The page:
In some unstable parts of the world regional warlords, extremist groups, and rebel militias are exploring new and old methods of funding their battle against local ethnic groups, state militaries, and even other rebel groups. By controlling raw natural resource production from local mines some groups have undermined the local and national economy and are using funds to support their insurgency and their crimes against civilian populations. But some groups have also been killing elephants and rhino in huge numbers and exchanging their valuable ivory and horn for weapons and money.
While the exact number of elephants killed by these groups is unknown the Monitoring the Illegal Killing of Elephants (MIKE) program sites monitored by CITES do take into account areas where rebel militias have strong influence or are in complete control. In 2013 more than 9,000 elephant carcasses were documented at MIKE sites (page 32) and an estimated 17,000 elephants were killed within those sites that year.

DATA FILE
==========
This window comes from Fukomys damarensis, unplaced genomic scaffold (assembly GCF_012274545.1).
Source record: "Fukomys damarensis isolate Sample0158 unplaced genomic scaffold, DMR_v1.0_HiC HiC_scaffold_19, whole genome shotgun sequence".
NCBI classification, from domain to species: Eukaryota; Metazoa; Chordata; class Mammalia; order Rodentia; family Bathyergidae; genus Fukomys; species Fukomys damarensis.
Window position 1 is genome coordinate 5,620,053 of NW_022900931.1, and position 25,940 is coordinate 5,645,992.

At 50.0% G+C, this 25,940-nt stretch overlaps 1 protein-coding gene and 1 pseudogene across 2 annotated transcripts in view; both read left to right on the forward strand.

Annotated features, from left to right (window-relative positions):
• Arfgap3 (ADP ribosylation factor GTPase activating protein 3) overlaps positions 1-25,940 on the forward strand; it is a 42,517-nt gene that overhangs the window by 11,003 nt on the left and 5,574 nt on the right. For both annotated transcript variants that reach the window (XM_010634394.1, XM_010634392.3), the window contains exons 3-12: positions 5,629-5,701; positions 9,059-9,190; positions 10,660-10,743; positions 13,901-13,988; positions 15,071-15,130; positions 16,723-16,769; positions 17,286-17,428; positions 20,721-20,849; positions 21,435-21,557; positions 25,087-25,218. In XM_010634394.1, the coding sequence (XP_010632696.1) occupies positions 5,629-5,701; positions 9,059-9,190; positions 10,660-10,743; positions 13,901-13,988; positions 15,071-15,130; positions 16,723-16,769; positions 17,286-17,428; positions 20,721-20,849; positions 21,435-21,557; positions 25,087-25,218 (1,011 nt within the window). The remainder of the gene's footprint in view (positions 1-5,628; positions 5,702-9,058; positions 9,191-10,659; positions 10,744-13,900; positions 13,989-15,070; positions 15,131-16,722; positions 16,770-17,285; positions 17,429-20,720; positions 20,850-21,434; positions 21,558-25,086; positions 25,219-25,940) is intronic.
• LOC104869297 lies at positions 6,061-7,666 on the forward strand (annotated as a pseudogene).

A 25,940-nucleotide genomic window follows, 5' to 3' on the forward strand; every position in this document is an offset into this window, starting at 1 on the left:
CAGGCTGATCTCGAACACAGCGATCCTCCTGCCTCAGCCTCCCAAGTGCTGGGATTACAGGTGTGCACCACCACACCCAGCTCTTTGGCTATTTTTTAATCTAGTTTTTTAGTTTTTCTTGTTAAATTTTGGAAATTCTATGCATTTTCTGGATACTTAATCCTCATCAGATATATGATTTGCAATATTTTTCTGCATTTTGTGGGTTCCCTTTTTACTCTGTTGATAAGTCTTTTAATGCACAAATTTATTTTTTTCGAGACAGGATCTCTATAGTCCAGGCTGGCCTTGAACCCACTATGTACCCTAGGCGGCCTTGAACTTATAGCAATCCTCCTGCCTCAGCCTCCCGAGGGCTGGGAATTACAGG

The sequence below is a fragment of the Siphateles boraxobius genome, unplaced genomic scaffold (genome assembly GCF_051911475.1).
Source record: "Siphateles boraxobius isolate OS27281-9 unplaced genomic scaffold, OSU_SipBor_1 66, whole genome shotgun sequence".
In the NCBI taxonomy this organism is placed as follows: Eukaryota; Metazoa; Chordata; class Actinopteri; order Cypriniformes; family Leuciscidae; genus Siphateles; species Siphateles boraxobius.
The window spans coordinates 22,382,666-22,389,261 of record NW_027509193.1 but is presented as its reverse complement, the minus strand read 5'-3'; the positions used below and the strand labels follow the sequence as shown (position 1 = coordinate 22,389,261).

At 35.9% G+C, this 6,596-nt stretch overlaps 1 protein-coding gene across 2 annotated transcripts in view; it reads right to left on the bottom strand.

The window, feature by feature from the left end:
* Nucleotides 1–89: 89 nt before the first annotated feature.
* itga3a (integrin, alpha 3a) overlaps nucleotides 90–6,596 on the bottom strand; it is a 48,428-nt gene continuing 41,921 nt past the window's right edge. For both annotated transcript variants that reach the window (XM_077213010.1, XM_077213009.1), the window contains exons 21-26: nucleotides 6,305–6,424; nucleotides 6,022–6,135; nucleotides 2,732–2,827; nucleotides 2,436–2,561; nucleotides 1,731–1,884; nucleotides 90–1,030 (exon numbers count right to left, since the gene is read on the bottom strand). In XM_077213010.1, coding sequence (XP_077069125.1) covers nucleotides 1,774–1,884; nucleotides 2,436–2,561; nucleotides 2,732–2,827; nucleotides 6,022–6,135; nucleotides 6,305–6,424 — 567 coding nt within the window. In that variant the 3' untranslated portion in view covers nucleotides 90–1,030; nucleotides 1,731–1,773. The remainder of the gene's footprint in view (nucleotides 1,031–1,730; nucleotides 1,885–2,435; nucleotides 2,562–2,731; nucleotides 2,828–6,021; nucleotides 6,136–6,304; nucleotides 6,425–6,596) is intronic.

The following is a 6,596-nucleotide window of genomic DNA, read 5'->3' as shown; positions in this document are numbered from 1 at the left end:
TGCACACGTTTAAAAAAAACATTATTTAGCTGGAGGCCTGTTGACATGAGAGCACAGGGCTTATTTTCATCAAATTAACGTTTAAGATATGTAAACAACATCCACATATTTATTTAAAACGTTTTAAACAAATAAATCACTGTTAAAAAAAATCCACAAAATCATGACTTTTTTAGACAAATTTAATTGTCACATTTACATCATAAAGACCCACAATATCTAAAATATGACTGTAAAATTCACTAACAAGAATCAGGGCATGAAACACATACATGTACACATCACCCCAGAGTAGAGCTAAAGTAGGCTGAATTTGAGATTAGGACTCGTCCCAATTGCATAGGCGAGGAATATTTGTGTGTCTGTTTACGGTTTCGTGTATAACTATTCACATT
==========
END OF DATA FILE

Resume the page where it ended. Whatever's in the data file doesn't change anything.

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In parts of Central Africa rebel armies and militias fight for independence or for control of regional resources such as gold, diamonds, and rare earth metals. In January of 2013 EnoughProject.org reported evidence (full report) that the Lord’s Resistance Army (LRA), operating in Democratic Republic of Congo, was poaching elephants and trading the ivory for weapons and supplies. In early 2016 there were further allegations made by former members of Joseph Kony’s Lord’s Resistance Army, currently being targeted by U.S. military and associated partners, that the rebel group was both directly involved in elephant poaching and in trading ammunition for ivory acquired by other militias.
The 2013 report corroborated concerns voiced by CITES of well-armed rebel militias being involved in large-scale poaching operations. Reports by other groups (page 16) have also documented rebel militias involved in poaching including the Democratic Forces for the Liberation of Rwanda (FDLR) which is led by one of the top military commanders that took part in the Rwandan genocide.